Lesson No1 – How to Avoid the Resume Blackhole

How to avoid the resume blackhole
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I hear from job seekers everyday who are sending out hundreds of CVs, applying to every job possible but never hear back from recruiters or hiring managers. It’s hard to tell who’s at fault as there are multiple factors contributing to the lack of contact but more often than not I hear comments of “blame and shame” as I fondly put it… “they’re stockpiling CVs”, “they don’t have a job” or “they’re useless”. The loss in perceived desire to work for a company or recruiter has completely dissipated before first contact is made! Agreed not a great start but stop! There’s no need to lose faith

In order to help you, first off I need to explain a few things, any good recruiter (just one person) will receive around 250 applications on one job alone and that recruiter could be managing between 30-50 jobs simultaneously, most probably more… have a think about that, it’s pretty overwhelming! Putting that aside you’ll need to understand recruitment software and its basic capabilities.

HR and Recruitment companies either use what’s abbreviated to an ATS or CRM system, an ATS system stands for “Applicant Tracking System” and CRM “Customer Relationship Management”. I’ll be frank I’m not so familiar with an ATS (please comment if you use ATS and it’s completely different) however I understand every complexity within a CRM, having developed my own from scratch on the Salesforce.com platform, Salesforce is like the Facebook of CRM systems so I’ve got solid knowledge to pass on

Back to the matter at hand, how do you avoid the resume blackhole?! The first rule to avoiding the blackhole is understanding “Matching Rules”. To begin, a matching rule is created in the ATS/CRM with the most simplistic rule being:

Does this person exist?

1.    No – Create a record

2.    Yes – Update the existing record

To determine if your details exist in a recruitment company’s database, their ATS/CRM system will have its own matching system, again very simplistic matching rule examples include:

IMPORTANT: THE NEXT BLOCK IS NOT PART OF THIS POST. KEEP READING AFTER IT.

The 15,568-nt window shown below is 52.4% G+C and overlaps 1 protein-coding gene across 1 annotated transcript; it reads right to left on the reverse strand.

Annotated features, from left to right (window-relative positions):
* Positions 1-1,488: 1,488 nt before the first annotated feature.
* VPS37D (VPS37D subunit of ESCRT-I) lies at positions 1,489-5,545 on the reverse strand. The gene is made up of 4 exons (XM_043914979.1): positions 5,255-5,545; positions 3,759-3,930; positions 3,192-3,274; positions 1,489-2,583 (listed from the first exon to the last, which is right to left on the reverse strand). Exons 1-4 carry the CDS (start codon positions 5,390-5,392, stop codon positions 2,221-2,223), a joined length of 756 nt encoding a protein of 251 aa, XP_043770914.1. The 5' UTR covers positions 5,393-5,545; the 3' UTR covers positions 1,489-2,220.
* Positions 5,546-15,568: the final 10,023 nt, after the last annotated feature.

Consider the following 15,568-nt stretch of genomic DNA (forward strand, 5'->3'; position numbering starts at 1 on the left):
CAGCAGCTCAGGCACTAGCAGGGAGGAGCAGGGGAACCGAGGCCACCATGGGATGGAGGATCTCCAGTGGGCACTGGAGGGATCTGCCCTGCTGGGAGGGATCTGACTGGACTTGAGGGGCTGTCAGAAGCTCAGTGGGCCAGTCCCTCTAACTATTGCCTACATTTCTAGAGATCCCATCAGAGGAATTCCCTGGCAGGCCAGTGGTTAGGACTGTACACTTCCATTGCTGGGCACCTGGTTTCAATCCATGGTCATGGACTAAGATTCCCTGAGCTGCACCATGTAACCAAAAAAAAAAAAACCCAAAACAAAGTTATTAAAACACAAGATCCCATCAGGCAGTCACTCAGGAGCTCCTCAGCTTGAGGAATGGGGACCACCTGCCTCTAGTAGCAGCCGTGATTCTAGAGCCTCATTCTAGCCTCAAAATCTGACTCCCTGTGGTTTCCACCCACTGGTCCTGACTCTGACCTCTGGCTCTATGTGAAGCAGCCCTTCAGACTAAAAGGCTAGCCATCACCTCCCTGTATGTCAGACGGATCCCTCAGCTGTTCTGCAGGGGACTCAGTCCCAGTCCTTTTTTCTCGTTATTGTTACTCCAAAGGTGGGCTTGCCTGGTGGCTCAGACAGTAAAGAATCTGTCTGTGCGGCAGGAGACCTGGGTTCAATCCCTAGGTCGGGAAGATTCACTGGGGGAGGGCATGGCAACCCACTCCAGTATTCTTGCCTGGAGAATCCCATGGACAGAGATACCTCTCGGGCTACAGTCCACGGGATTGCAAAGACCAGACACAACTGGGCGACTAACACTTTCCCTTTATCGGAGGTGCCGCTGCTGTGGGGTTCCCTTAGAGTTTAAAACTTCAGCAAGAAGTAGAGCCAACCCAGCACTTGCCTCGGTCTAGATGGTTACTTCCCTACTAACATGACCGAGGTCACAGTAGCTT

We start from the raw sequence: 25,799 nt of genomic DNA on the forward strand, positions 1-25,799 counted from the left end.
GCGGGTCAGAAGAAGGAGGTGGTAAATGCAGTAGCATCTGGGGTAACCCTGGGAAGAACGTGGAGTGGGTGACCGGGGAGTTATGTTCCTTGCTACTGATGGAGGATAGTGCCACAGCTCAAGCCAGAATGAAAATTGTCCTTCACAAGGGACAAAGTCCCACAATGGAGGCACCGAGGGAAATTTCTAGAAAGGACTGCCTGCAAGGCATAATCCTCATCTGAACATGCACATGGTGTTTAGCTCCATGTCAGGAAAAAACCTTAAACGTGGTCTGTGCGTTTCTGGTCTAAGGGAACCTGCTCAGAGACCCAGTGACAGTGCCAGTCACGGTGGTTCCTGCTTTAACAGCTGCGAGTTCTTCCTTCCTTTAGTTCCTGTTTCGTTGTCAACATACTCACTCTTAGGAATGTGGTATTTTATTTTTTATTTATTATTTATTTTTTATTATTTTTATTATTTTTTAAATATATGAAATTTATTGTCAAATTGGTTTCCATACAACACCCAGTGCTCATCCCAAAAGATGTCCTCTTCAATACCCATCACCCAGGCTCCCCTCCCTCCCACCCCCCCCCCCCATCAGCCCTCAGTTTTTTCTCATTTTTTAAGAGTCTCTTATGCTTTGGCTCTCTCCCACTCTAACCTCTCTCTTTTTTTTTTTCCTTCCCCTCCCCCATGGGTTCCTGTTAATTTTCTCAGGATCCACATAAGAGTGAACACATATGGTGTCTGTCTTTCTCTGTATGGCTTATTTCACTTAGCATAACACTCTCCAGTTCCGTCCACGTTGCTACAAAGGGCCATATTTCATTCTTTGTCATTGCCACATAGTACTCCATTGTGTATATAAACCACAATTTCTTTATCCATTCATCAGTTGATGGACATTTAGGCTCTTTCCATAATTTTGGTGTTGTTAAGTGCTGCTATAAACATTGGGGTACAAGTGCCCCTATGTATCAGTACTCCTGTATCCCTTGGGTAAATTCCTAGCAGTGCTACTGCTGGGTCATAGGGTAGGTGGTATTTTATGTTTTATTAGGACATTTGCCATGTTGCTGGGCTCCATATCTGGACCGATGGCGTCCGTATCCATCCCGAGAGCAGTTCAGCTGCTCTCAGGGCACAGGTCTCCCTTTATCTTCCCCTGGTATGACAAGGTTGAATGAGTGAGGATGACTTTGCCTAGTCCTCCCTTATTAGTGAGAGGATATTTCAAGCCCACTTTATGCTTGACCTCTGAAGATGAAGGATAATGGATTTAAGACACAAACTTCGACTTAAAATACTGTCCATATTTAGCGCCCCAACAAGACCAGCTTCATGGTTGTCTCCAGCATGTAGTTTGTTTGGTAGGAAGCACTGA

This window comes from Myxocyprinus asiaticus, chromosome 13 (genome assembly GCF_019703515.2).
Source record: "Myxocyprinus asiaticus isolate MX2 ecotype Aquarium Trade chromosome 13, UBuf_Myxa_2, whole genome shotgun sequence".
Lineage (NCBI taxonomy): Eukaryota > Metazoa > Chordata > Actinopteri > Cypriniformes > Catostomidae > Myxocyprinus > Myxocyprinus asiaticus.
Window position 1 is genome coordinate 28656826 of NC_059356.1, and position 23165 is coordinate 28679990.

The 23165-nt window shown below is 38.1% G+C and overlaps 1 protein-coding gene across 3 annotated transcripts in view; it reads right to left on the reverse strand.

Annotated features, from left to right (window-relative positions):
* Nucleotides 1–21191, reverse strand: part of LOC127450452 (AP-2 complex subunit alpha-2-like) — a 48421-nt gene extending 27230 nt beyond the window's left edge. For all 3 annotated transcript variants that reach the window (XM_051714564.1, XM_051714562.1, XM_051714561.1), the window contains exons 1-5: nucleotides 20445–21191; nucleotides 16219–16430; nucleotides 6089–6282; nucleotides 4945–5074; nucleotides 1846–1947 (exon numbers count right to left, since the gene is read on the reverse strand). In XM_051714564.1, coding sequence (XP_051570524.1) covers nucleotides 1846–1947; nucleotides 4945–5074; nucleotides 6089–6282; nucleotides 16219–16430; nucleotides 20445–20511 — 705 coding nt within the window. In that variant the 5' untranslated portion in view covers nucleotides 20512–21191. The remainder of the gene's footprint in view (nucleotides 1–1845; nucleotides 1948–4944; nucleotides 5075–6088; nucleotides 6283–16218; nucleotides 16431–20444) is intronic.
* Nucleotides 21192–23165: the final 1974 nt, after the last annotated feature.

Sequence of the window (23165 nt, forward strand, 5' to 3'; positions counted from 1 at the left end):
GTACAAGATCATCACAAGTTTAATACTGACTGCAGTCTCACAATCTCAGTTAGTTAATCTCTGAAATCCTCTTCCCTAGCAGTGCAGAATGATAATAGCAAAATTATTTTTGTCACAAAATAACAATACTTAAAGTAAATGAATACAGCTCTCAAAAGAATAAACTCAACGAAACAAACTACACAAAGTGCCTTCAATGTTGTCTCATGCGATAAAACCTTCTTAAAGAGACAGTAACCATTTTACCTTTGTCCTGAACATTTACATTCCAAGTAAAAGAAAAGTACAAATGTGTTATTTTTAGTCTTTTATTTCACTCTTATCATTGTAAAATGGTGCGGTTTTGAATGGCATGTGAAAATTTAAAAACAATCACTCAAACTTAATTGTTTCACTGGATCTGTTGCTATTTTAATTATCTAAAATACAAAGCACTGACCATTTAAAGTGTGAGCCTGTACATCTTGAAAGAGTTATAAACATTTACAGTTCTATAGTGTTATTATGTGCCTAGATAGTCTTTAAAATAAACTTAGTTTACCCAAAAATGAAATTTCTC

1.    Email address that the email has come from – if you send you send your friends CV as a recommendation it’ll get attached to your record

2.    First Name + Surname + Email – This works well although what if you get married and your surname changed? Another record gets created

3.    First Name + “Fuzzy” Surname + Email – There’s a possibility your CVs gets attached to a different record that has nothing to do with you whatsoever

The object of these rules is to keep all of your details under one record, the moment you change any of the basic information the system will create another record and your history starts from ground zero

Nearly all recruitment companies will use a whole multitude of matching rules to determine what works for them, for their specific sector or business needs so this is only the beginning, no singular matching rule or grouping of matching rules are anywhere near full proof so my advice on this is:

–      Be consistent!

–      Use one email id

–      Don’t change your name on email and/or CV just because you’ve forgotten to add a middle name (I’ll explain more about CVs in the next post)

–      Inform your recruiters of any update in contact or name details

In the next post i’ll explain how parsing systems work and how to present your CV

For advice on your CV, social profiles, interview techniques and more book a one to one appointment via https://aerecruitment.ae/product-tag/career-coaching/